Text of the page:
2. One example to support this opinion/argument:
The driver of an electric vehicle must recharge his car approximately every 100 kilometres.
In addition, the plutonium battery of an electric car is toxic to the environment and must be safely disposed of through expensive means.

3. A concluding sentence summing up the opinion/argument 2:
In brief, scientists are still exploring ways to produce these types of vehicles so that they are easier to manufacture, maintain and use safely.

Paragraph four: concluding paragraph

The last paragraph of your discursive essay should contain a summary of both previous opinions, and be ended with the writer’s opinion.

The last paragraph should be structured like this:

1. Summary of both previous opinions.
Use key phrases like:

  • To sum up
  • To summarize
  • To provide a recap of the two perspectives

2. The writer’s opinion.
Use language like:

  • In my opinion
  • I believe
  • I feel strongly that

3. Suggestion and Conclusion

EXAMPLE

1. Summary of both previous opinions:
To sum up, it’s evident that there are both pros and cons in the development of electric vehicles.

2. The writer’s opinion:
Despite the expense of development and the inconvenience of recharging electric cars, I still believe strongly that it is well worth the investment to continue research and production of these vehicles.

3. Suggestion and Conclusion:
To conclude, we should remain open, supportive to the use of electric cars and to their development in the future.

The full example of a discursive essay written following our structure

Electric cars are currently being developed by many well-known automotive companies. Many people still question whether electric cars are a feasible replacement for petrol and diesel-fuelled vehicles. In this essay, I will explore the opinions for and against the use of electric cars and their replacement of petrol and diesel-fuelled cars.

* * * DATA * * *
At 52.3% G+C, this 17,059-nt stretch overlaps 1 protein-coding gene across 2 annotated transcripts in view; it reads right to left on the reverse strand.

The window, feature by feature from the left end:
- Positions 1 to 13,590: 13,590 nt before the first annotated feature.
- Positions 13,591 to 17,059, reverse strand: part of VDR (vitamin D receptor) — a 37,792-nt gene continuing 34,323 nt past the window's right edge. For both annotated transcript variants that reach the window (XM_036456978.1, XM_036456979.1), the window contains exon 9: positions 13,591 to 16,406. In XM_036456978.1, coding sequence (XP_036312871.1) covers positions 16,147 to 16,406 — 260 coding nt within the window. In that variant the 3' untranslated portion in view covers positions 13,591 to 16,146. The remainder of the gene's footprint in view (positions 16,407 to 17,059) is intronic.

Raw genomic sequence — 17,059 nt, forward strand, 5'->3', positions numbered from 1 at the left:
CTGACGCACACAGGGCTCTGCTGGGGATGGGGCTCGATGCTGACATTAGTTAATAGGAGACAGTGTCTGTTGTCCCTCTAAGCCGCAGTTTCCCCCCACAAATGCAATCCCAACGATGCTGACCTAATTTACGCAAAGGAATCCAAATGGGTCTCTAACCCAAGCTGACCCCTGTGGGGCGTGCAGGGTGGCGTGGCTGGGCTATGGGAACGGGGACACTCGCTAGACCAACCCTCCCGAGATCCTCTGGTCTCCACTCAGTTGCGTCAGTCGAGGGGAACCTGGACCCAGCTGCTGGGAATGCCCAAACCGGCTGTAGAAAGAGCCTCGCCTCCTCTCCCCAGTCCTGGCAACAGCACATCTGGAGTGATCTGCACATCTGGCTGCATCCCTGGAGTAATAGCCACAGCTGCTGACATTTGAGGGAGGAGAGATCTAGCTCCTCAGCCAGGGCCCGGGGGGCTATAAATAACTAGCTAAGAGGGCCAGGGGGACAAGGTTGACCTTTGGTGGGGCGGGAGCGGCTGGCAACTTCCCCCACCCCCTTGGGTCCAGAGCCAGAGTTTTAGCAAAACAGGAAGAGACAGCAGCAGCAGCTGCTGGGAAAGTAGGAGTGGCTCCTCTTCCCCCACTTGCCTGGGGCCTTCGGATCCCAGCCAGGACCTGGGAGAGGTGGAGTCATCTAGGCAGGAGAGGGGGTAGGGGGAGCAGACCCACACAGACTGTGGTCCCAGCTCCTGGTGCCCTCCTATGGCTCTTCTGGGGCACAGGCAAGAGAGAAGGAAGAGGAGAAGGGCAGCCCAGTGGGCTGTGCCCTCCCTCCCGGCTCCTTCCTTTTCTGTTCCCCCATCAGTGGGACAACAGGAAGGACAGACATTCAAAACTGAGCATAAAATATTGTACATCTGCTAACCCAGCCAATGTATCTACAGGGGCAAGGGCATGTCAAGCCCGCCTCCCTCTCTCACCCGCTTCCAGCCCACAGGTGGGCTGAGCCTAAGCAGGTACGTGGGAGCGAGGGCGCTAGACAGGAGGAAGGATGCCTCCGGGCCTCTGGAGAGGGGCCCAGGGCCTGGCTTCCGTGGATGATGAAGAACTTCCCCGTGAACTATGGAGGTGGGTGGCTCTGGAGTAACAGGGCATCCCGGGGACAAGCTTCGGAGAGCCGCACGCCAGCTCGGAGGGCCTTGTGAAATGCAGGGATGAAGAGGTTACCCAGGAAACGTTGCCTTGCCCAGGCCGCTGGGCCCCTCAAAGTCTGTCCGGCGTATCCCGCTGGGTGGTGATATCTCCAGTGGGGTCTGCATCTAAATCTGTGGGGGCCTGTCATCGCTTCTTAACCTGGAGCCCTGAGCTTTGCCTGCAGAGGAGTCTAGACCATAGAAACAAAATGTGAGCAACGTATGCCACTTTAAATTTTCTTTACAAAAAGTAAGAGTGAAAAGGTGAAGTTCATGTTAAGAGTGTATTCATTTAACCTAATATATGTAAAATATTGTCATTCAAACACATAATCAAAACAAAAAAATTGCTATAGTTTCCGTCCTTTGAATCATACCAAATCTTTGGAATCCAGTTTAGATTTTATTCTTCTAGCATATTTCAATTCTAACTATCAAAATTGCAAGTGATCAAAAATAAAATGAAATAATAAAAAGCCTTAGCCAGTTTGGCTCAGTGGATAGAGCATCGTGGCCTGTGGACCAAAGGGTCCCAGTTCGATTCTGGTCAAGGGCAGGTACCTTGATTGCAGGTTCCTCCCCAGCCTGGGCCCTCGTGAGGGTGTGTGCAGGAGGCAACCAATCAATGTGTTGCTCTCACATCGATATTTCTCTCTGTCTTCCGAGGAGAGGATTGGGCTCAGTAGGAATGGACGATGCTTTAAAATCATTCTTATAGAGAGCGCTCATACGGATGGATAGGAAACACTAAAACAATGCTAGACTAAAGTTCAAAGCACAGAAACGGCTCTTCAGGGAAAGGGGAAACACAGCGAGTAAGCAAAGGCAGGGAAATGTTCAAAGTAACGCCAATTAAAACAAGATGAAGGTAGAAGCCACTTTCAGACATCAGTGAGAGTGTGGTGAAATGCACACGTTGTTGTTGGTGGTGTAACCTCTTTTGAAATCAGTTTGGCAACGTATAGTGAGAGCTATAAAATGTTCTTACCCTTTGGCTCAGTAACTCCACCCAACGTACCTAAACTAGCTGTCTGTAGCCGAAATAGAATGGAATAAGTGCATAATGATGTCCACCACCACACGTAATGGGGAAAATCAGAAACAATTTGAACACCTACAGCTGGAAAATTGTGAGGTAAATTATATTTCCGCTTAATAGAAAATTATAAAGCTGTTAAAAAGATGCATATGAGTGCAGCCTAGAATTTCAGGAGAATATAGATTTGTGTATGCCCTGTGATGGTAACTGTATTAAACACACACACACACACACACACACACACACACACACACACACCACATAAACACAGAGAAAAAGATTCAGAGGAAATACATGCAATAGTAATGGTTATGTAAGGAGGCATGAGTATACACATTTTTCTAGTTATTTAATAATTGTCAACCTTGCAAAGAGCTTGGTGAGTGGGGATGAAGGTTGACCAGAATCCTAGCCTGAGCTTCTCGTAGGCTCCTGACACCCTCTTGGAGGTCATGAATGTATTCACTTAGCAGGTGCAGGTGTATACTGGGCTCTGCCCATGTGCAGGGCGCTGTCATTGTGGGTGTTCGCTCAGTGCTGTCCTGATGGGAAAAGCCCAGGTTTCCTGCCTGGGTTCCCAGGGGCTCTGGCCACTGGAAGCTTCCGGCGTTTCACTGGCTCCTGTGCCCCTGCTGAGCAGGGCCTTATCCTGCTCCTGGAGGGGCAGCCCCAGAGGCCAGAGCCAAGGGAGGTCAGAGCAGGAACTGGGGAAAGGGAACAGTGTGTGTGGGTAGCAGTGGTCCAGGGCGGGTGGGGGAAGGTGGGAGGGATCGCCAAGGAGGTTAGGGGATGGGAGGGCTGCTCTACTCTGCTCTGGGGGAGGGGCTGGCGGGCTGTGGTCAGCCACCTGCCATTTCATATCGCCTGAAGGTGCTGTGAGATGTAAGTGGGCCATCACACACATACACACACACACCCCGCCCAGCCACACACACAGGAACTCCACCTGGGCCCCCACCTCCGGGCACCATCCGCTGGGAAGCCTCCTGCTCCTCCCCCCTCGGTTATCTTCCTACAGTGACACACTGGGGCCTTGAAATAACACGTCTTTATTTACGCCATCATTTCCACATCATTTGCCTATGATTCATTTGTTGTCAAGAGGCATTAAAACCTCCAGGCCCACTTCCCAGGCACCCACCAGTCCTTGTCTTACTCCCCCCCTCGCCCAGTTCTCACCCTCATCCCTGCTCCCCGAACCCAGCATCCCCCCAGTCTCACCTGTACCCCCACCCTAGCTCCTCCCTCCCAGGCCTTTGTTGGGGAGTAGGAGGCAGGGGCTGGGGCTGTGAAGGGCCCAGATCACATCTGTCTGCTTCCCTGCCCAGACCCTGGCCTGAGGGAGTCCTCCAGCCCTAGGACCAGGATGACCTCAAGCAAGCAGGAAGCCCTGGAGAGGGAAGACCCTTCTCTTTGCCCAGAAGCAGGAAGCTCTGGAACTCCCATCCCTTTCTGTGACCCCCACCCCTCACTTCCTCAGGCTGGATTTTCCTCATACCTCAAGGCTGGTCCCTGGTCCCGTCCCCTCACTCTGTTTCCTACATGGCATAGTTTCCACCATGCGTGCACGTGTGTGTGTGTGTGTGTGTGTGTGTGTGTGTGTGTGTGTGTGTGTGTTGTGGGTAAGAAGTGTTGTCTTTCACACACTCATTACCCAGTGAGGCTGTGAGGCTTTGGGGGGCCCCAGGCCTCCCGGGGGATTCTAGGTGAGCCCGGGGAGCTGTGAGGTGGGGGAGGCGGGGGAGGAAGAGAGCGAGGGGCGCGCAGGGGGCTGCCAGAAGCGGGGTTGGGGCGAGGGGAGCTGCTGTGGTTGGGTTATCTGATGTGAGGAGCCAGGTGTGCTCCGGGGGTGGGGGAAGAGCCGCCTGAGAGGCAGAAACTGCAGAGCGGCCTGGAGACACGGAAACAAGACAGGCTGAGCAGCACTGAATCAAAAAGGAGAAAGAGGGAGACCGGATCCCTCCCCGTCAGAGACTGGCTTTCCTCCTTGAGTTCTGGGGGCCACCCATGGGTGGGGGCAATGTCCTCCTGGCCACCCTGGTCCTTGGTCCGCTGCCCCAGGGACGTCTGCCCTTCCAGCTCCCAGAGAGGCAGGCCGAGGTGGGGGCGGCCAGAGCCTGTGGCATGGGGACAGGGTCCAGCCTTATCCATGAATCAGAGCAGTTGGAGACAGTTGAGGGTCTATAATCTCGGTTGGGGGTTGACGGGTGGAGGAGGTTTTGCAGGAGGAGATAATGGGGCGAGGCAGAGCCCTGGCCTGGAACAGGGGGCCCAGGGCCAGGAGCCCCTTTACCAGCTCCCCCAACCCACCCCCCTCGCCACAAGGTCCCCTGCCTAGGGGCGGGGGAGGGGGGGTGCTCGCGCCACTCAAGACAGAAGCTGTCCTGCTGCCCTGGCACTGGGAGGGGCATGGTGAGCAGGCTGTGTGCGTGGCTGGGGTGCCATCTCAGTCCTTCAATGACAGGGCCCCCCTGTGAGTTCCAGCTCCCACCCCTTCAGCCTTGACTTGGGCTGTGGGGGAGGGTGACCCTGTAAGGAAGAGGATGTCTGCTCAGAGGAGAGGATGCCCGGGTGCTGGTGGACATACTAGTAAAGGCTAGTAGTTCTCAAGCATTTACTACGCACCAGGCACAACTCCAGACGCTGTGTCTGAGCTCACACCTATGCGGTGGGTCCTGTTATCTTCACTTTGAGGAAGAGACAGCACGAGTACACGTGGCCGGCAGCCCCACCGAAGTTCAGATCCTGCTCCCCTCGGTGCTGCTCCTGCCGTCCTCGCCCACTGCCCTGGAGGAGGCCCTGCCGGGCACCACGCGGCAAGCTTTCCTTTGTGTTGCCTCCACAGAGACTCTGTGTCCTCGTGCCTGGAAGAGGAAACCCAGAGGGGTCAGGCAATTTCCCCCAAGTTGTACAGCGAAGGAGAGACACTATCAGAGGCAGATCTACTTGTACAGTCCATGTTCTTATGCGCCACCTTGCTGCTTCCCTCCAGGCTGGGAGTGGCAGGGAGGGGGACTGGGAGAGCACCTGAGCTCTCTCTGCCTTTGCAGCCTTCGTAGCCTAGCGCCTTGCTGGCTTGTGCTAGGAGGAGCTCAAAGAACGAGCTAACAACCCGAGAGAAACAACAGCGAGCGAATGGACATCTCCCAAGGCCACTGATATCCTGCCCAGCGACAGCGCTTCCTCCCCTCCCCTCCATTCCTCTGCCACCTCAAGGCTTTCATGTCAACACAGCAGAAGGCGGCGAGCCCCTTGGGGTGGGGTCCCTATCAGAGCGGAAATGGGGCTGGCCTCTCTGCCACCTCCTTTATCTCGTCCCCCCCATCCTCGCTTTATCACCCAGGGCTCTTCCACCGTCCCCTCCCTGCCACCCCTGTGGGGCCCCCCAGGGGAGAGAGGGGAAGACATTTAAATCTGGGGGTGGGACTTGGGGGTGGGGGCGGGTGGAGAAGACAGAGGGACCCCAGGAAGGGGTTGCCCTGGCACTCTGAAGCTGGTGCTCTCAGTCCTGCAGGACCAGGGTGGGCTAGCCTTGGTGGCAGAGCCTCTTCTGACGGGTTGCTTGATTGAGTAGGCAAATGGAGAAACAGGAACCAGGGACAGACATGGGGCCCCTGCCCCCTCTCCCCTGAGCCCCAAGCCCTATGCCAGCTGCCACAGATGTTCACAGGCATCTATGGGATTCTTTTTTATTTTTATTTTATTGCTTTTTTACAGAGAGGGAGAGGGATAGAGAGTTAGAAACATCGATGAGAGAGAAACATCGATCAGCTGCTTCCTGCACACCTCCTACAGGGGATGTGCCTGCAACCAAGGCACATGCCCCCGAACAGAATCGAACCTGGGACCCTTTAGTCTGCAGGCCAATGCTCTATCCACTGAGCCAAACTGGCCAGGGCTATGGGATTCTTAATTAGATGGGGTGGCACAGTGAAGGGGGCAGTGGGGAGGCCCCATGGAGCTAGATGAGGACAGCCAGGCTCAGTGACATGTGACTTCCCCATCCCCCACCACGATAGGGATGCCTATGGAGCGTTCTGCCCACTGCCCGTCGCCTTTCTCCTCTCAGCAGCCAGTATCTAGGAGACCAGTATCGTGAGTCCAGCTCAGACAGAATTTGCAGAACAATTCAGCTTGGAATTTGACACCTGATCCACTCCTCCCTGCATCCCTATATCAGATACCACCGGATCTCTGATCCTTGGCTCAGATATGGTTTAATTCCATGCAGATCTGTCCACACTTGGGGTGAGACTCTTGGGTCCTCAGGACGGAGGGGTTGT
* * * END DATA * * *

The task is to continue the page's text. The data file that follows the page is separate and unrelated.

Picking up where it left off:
On one hand, electric cars are environmentally friend. They require no non-renewable energy and are clean to run and maintain on the road. To support this opinion, recent studies show that the use of electric cars helps to minimize pollution in urban and rural areas. Clearly, electric cars are one way to tackle ecological concerns and support a ‘greener’ environment.

On the other hand, electric cars are inconvenient to maintain and to dispose of. The driver of an electric vehicle must recharge his car approximately every 100 kilometres. In addition, the plutonium battery of an electric car is toxic to the environment and must be safely disposed of through expensive means. In brief, scientists are still exploring ways to produce these types of vehicles so that they are easier to manufacture, maintain and use safely.

To sum up, it’s evident that there are both pros and cons in the development of electric vehicles. Despite the expense of development and the inconvenience of recharging electric cars, I still believe strongly that it is well worth the investment to continue research and production of these vehicles. To conclude, we should remain open, supportive to the use of electric cars and to their development in the future.

For an introduction on how to start IELTS writing task 2 click here:

For more practice, take a look at our task 2 sample essays, a band 9 IELTS essay or our essay correction service to help you improve your band score!